by George Monbiot
A couple of paragraphs into this book and my mind was reeling. I found myself repeatedly checking the cover details, amazed to be holding a Harper Collins imprint. It seems someone at least is still publishing some truly outrageous writing. After all, it's not everyday you read something that consciously claims to be a manifesto.
Monbiot writes like he is holding a lecture, constructing a rambling discourse that leaps from subject to subject. Consequently it's very inspiring, and the first couple of chapters are extremely seductive, hitting a lot of key notes highly attractive to anarchists. For example, he suggests that mankind is on the verge of a “mutation” from whence it will begin to see itself as a species. The people of the world will begin to have influence over global affairs. The new age he proposes, will not be an age of coercion, but an age of consent (no it has nothing to do with sex).
The governance of this world will be principally democratic, rather than socialist or anarcho-syndicalist. To Monbiot, democracy is the “least worst system”. Strategies of reform, or “thinking local” will not suffice. What is required is the first world democratic revolution.
He then goes on to describe the functioning of the United Nations, and details the many failures of the current model. It must be scrapped and replaced by a World Parliament, the first election of which will cost in the vicinity of five billion dollars. He goes into some details about the formation of the International Monetary Fund and the World Bank, and shows how they are inherently flawed. He proposes they are replaced by an “International Clearing Union”, something devised by economist Martin Keynes at the end of World War Two. In order to establish such a system, the third world will hold the rich world to ransom by simultaneously refusing to pay their debts. The massive debts they have accrued under the current system amount to over two trillion dollars, and defaulting on these payments would cause the collapse of every economy in the world.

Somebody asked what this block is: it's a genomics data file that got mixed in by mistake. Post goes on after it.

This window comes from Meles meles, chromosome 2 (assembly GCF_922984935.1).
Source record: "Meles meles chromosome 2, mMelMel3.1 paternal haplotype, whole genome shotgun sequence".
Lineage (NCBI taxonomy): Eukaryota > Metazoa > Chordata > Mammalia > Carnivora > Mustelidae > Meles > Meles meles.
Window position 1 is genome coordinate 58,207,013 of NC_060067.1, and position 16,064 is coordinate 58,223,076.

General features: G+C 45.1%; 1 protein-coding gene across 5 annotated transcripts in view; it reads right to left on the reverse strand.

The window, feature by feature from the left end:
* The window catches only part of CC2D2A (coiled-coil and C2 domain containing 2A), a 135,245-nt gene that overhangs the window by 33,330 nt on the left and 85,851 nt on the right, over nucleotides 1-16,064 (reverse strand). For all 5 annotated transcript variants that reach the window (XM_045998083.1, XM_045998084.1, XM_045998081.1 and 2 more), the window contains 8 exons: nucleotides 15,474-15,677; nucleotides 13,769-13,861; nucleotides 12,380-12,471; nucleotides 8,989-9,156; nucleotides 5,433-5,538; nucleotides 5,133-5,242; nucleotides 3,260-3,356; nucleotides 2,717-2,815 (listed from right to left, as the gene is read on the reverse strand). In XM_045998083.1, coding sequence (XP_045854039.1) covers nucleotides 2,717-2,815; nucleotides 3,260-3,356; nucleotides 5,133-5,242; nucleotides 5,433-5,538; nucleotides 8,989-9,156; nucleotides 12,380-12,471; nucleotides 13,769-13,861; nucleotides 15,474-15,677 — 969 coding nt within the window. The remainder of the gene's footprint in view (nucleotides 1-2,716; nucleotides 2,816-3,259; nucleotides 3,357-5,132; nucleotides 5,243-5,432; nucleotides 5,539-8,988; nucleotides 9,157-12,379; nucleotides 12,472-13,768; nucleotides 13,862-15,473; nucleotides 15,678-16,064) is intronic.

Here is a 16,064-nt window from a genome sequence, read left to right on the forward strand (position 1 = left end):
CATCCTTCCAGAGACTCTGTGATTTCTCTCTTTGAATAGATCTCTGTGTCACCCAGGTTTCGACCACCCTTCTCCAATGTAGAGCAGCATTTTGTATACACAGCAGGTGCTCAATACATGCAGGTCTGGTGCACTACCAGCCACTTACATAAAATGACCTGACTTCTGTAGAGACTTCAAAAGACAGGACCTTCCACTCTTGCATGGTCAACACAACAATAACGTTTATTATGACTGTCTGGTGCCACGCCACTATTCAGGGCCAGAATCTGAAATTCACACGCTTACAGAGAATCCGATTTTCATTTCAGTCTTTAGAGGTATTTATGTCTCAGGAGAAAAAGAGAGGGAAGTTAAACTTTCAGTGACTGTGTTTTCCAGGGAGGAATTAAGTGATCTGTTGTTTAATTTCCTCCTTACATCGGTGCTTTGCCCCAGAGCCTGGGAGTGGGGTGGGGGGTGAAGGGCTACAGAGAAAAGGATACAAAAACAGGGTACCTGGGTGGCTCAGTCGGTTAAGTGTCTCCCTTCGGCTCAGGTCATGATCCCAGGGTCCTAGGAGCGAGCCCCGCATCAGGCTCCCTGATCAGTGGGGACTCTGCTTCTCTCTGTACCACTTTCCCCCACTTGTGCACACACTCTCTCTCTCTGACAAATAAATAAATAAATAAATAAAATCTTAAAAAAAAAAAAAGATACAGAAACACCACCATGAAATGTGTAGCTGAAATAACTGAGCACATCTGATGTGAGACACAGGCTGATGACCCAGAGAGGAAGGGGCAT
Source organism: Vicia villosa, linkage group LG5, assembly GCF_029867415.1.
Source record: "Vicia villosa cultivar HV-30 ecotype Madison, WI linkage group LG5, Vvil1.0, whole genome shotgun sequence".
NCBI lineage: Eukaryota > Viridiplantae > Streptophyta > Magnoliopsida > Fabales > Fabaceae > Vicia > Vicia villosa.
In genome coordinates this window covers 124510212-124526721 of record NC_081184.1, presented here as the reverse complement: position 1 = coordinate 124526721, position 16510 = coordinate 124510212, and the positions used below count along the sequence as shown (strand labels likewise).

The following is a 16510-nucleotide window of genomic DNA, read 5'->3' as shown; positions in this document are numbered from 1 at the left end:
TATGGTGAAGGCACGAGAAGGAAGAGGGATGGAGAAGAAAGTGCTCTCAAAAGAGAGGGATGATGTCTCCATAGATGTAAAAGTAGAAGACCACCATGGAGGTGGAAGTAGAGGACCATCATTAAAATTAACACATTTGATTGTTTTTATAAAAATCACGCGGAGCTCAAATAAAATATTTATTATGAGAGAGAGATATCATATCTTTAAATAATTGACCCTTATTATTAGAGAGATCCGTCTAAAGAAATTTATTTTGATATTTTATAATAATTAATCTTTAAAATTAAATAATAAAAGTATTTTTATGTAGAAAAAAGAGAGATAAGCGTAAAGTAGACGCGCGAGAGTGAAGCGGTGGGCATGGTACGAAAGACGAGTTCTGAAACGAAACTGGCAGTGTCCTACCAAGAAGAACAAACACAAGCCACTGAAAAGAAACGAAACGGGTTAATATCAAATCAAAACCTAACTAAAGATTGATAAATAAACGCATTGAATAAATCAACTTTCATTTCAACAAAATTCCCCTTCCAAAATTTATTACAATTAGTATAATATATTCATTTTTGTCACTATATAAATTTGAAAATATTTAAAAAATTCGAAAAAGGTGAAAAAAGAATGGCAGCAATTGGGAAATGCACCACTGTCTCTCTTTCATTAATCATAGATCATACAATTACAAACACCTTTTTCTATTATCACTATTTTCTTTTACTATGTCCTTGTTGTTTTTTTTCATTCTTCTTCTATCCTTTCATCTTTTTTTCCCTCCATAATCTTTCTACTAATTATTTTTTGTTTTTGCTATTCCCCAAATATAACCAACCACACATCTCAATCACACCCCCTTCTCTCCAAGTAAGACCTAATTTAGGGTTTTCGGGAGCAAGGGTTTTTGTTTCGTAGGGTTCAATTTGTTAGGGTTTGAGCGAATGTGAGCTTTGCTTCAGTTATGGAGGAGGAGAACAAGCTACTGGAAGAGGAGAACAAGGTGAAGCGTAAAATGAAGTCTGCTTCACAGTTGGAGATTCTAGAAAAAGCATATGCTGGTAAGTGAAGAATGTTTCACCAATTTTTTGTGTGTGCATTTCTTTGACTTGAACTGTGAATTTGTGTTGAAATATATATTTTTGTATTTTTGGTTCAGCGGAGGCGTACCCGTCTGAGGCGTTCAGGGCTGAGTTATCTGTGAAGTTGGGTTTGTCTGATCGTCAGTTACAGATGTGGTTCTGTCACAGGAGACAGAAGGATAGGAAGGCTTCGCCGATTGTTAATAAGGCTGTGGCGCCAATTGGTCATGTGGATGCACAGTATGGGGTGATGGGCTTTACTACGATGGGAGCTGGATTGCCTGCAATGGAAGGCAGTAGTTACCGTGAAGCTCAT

After this Monbiot loses his way somewhat. He defends international trade, which has allowed many poor countries to develop to the point where they can fend for themselves. Localization will not work he says, what poor countries require is the right to protect their own economies. Preserving this right will be a “Fair Trade Organization”. He neglects to explain how such a thing might be created, or in what way it would be less corruptible than the World Trade Organization. One day he hopes the economies of the world will be governed by the principle of “demurrage”, which means that liquid capital will be subject to a negative interest rate, hence encouraging preservation of real resources. He concludes by reiterating some of his earlier points and demands action, finishing with the words: “Well? What are you waiting for?”.
There are several obvious points that I felt Monbiot failed to address. For example, the poorest people of the earth probably lack access to the advances in communication that might facilitate a global election. Monbiot also seems curiously blind to his own hypocrisies. While happily criticizing the plans of other dreamers, he doesn't explain why his own models are any less flawed, or less likely to be subverted.
His off-the-cuff writing style might also serve to alienate some readers. I was forced to question his use of bizarre metaphors, such as his likening of international corporations to omnivorous animals moving from tree to tree. Citing Houllebecq's “Atomised” (a literary novel), as inspiration also seemed a little bit weird. Maybe an abridged version of this manifesto should be distributed.
Ultimately however, the positive elements of the book win through. I suspect that to the radically minded, many of these ideas will sound downright glorious. It's also a great introduction to the current functioning of the UN, IMF and WTO, for those who usually find these bodies too complex to understand. The Age of Consent is great. Give it a read.